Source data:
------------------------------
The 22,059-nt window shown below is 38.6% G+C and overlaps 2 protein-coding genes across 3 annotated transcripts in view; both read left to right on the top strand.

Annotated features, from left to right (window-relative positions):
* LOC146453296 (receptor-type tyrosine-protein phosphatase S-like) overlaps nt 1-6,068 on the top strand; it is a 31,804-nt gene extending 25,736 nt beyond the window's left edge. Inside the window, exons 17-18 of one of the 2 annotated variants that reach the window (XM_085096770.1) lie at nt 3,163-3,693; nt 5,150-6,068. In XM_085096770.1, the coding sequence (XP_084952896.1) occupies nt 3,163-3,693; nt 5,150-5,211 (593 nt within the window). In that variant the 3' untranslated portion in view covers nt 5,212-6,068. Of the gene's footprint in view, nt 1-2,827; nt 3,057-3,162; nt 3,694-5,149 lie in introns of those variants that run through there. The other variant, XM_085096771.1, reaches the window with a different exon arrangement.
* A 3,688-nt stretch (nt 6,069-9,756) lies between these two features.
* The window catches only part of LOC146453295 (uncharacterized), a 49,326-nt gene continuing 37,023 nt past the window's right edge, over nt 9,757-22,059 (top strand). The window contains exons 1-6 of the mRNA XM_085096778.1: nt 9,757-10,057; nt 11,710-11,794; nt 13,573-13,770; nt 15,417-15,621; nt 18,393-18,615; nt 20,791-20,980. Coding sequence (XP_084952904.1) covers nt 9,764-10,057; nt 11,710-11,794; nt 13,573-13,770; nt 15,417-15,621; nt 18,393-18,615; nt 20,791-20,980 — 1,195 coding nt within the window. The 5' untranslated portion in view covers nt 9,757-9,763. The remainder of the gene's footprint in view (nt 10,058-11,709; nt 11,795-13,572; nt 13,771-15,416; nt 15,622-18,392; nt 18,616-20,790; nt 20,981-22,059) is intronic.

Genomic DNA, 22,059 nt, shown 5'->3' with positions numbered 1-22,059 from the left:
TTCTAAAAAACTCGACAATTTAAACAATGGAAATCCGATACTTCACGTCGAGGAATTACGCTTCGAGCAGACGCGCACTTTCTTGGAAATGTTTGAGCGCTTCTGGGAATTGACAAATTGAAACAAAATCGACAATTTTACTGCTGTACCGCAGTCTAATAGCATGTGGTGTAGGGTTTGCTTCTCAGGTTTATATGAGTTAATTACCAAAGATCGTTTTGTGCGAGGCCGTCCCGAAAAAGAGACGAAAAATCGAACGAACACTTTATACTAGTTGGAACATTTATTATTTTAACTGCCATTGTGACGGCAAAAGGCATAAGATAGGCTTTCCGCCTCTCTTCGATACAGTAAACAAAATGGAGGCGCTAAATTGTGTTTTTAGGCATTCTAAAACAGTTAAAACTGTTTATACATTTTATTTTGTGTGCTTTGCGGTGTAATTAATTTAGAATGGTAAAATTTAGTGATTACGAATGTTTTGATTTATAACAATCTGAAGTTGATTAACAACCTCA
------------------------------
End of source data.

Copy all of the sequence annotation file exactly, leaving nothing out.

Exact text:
The 22,059-nt window shown below is 38.6% G+C and overlaps 2 protein-coding genes across 3 annotated transcripts in view; both read left to right on the top strand.

Annotated features, from left to right (window-relative positions):
* LOC146453296 (receptor-type tyrosine-protein phosphatase S-like) overlaps nt 1-6,068 on the top strand; it is a 31,804-nt gene extending 25,736 nt beyond the window's left edge. Inside the window, exons 17-18 of one of the 2 annotated variants that reach the window (XM_085096770.1) lie at nt 3,163-3,693; nt 5,150-6,068. In XM_085096770.1, the coding sequence (XP_084952896.1) occupies nt 3,163-3,693; nt 5,150-5,211 (593 nt within the window). In that variant the 3' untranslated portion in view covers nt 5,212-6,068. Of the gene's footprint in view, nt 1-2,827; nt 3,057-3,162; nt 3,694-5,149 lie in introns of those variants that run through there. The other variant, XM_085096771.1, reaches the window with a different exon arrangement.
* A 3,688-nt stretch (nt 6,069-9,756) lies between these two features.
* The window catches only part of LOC146453295 (uncharacterized), a 49,326-nt gene continuing 37,023 nt past the window's right edge, over nt 9,757-22,059 (top strand). The window contains exons 1-6 of the mRNA XM_085096778.1: nt 9,757-10,057; nt 11,710-11,794; nt 13,573-13,770; nt 15,417-15,621; nt 18,393-18,615; nt 20,791-20,980. Coding sequence (XP_084952904.1) covers nt 9,764-10,057; nt 11,710-11,794; nt 13,573-13,770; nt 15,417-15,621; nt 18,393-18,615; nt 20,791-20,980 — 1,195 coding nt within the window. The 5' untranslated portion in view covers nt 9,757-9,763. The remainder of the gene's footprint in view (nt 10,058-11,709; nt 11,795-13,572; nt 13,771-15,416; nt 15,622-18,392; nt 18,616-20,790; nt 20,981-22,059) is intronic.

Genomic DNA, 22,059 nt, shown 5'->3' with positions numbered 1-22,059 from the left:
TTCTAAAAAACTCGACAATTTAAACAATGGAAATCCGATACTTCACGTCGAGGAATTACGCTTCGAGCAGACGCGCACTTTCTTGGAAATGTTTGAGCGCTTCTGGGAATTGACAAATTGAAACAAAATCGACAATTTTACTGCTGTACCGCAGTCTAATAGCATGTGGTGTAGGGTTTGCTTCTCAGGTTTATATGAGTTAATTACCAAAGATCGTTTTGTGCGAGGCCGTCCCGAAAAAGAGACGAAAAATCGAACGAACACTTTATACTAGTTGGAACATTTATTATTTTAACTGCCATTGTGACGGCAAAAGGCATAAGATAGGCTTTCCGCCTCTCTTCGATACAGTAAACAAAATGGAGGCGCTAAATTGTGTTTTTAGGCATTCTAAAACAGTTAAAACTGTTTATACATTTTATTTTGTGTGCTTTGCGGTGTAATTAATTTAGAATGGTAAAATTTAGTGATTACGAATGTTTTGATTTATAACAATCTGAAGTTGATTAACAACCTCA